Hong Kong

A Love Letter to Hong Kong

Dear Hong Kong, I think I may have fallen in love with you.

I know, I know–it’s way too early for me to be saying this.
Maybe it’s just infatuation, or an adoration with all that is new.
But somehow… I feel like we’ve made a connection–
Do you feel it too?

I love your magnificent skyscrapers and flats that loom high above, forcing me to gape in awe at your towering heights. I love your iconic neon signboards hung at every nook and cranny, pyrotechnical Chinese script searing itself behind my eyelids. I love your nighttime skyline, when it’s ablaze with thousands of twinkling, dancing lights, your city pulsing with vivacity and vigour.

I love your culture, language and food: how we share a common Chinese ancestry and a host of cultural practices, a post-colonial heritage courtesy of the Queen, and an international city-state status. I love your rich history and heritage, your everyday sights and sounds, your melodious Cantonese that resonates with childhood impressions of my mother-tongue intonations and locutions. I love it when I can understand your commonplace conversations, when I make surprising finds of our similarities and disparities, when I take a bite into your crispy yet pillowy-soft polo bun oozing with a thick slab of butter…

I especially love how politically vibrant you are, how your students and housewives and elderly organize themselves as a civil society for what they believe in. I love how your youths in my university shout in loud-hailers and thrust flyers in our faces, angry and excited and hopeful. I love how your people long to secure a future, one in which they can have a hand in choosing–no matter how impossible it may seem. And I love their determination, courage, and even stubbornness in the face of adversity and authority; as I reflect on the presence and/or absence of my very own.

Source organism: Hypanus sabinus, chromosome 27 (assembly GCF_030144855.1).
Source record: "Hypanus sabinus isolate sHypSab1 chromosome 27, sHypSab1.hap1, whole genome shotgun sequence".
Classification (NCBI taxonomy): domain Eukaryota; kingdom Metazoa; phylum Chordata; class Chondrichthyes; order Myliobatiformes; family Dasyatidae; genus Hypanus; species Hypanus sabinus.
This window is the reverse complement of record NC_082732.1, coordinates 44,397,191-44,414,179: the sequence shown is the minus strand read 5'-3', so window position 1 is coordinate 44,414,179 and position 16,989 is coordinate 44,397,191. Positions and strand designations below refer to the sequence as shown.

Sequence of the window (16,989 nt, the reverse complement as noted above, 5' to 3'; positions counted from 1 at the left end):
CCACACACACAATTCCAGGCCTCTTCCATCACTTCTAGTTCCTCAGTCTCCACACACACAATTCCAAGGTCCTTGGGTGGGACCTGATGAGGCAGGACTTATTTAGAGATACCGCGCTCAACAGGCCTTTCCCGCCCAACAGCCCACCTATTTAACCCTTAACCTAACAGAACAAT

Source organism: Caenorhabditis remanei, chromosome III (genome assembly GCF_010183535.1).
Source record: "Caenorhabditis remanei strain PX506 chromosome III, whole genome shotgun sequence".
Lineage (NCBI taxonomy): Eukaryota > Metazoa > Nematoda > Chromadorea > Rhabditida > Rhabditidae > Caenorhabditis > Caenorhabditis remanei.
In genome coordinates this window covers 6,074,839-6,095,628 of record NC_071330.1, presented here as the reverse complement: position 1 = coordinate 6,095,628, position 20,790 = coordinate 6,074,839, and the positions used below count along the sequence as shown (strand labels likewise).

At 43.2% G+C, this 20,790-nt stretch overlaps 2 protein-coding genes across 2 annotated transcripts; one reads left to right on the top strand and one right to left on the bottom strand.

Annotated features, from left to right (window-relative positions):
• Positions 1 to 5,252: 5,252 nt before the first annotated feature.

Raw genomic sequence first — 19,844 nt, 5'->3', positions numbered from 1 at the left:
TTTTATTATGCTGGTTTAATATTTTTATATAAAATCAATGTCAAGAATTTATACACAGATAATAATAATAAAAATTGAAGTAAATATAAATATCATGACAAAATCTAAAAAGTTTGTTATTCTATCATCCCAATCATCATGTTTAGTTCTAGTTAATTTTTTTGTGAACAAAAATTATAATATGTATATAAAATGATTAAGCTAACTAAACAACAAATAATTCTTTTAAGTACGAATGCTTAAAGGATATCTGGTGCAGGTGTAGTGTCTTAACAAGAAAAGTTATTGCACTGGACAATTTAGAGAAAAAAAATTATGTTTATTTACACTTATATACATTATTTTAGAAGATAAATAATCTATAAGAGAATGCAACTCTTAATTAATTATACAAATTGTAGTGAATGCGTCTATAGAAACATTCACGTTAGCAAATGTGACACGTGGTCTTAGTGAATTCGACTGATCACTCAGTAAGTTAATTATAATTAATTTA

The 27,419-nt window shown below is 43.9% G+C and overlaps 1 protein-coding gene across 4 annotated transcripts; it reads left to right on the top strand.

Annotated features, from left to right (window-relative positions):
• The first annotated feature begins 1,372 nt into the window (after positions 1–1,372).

The Peak: I spent my 22nd birthday admiring the setting sun and full moon on top of the highest point of Hong Kong.

Yet I also know that you aren’t perfect: you have your own insufficiencies, weaknesses and imperfections that I choose to overlook or which I am not yet aware of. I know that ultimately, I don’t belong to you, and neither do you belong to me. And I know that there will come a time, when another will beckon for me to return; and I will obligingly obey, though I may leave you with much wistfulness.

But I hope that when I do go, it won’t be with a heavy heart; but with one of serenity and expectancy as I look forward to our next embrace–whenever that may be.

For now, all I know is this: I love how I am with you, right here, right now–and I thank God every day for you, and for all of this.


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